A Conversation Between Curator Adrienne Edwards and Choreographer, Performer and Writer Okwui Okpokwasili
Tuesday, June 6: 6–8pm
25 East 21st Street, Fourth Floor, New York 10010
RSVP Required firstname.lastname@example.org
Organized by Denniston Hill, Dedalus Foundation presents a conversation between Adrienne Edwards, whose work focuses on artists of the African Diaspora and Global South, and Bessie-Award-winning Okwui Okpokwasili, a Nigerian-American artist who works across performance disciplines and genres. Exploring themes of memory and invisibility, Edwards and Okpokwasili will talk about performance as a form of resistance and the black body as a site of protest. The conversation is inspired by Okpokwasili’s new work, Poor People’s TV Room—a meeting of dance, text, song, video and installation. The piece premiered earlier this year at the Walker Art Center in Minneapolis and New York Live Arts. It was partly developed at Denniston Hill in collaboration with her partner Peter Born and draws on two historic Nigerian women-led resistance movements.
Adrienne Edwards is Curator at Performa, Curator at Large at the Walker Art Center, and also a Ph.D. candidate in performance studies at New York University. Her scholarly and curatorial work focuses on artists of the African Diaspora and the Global South, including the Blackness in Abstraction exhibition and catalogue for Pace Gallery and 1:54 PERFORMS for the 1:54 Contemporary African Art Fair. For Performa, Edwards has curated programs, projects, and productions with a wide range of artists, including Performa Commissions by Edgar Arceneaux, Juliana Huxtable, Rashid Johnson, and Laura Lima, in addition to projects and productions by Jonathas de Andrade, Chimurenga, Benjamin Patterson, Pope.L, Ralph Lemon, Senga Nengudi, Lorraine O’Grady, Adam Pendleton, Dave McKenzie, Wangechi Mutu, Will Rawls, and Carrie Mae Weems. Edwards works within the Walker’s visual arts department developing and implementing artist projects and exhibitions and expanding interdisciplinary scholarship and research while making key contributions to the Walker's acquisitions planning. She is a contributor to numerous exhibition catalogues and art publications, including Aperture, Art in America, Artforum.com, Parkett, and Spike Art Quarterly.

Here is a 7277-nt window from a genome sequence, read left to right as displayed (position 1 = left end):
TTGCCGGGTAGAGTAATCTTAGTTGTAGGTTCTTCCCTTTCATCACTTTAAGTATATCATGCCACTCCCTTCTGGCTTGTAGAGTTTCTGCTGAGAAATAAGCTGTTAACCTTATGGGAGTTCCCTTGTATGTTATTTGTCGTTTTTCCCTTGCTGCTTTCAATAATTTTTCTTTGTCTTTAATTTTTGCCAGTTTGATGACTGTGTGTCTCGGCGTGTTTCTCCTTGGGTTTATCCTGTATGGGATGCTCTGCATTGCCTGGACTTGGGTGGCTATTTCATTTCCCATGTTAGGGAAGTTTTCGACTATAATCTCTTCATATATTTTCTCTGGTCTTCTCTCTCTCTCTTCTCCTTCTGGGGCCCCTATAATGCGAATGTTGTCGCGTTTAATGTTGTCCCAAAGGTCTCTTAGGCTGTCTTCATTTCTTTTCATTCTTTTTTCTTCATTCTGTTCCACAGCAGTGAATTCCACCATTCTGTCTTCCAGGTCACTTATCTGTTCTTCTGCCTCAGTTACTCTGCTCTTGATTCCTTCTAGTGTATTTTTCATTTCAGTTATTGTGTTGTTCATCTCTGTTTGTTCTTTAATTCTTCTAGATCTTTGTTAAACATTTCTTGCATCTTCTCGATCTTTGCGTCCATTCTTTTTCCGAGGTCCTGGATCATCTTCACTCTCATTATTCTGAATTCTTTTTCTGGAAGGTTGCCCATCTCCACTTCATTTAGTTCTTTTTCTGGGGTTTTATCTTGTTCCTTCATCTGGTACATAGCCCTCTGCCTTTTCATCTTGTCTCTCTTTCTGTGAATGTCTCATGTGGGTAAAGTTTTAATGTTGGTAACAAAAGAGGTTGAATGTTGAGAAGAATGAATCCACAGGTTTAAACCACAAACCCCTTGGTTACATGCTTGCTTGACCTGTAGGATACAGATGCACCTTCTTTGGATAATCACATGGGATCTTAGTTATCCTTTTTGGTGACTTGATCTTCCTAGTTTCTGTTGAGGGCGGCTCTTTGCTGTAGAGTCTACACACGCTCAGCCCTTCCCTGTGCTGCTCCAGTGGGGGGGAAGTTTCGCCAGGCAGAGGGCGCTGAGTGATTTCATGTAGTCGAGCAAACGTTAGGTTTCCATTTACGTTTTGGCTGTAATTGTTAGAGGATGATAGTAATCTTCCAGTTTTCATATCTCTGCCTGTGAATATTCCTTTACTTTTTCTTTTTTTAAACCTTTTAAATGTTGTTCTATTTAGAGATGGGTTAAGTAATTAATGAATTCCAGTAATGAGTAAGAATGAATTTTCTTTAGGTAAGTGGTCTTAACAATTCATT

Okwui Okpokwasili is a New York-based writer, performer and choreographer. In partnership with collaborator Peter Born, Okpokwasili creates multidisciplinary projects. Their first New York production, Pent-Up: A Revenge Dance premiered at Performance Space 122 and received a 2010 New York Dance and Performance “Bessie” Award for Outstanding Production; an immersive installation version was featured in the 2008 Prelude Festival. Their second collaboration, Bronx Gothic, won a 2014 New York Dance and Performance “Bessie” Award for Outstanding Production and toured nationally and internationally. Bronx Gothic: The Oval was a featured performance installation at Lower Manhattan Cultural Council’s 2014 River to River Festival. When I Return Who Will Receive Me was featured at LMCC’s 2016 River to River Festival. An early iteration of Poor People’s TV Room, was presented by Lincoln Center in the David Rubinstein Atrium in June 2014.
As a performer, Okpokwasili frequently collaborates with award- winning director Ralph Lemon, including How Can You Stay in the House All Day and Not Go Anywhere?; Come home Charley Patton (for which she also won a New York Performance “Bessie” Award); a duet performed at The Museum of Modern Art as partof On Line: Drawing Through the Twentieth Century; and, most recently, Ralph Lemon’s Scaffold Room. She has worked with Nora Chipaumire, Julie Taymor, Kristin Marting, Young Jean Lee, Richard Foreman, and Richard Maxwell.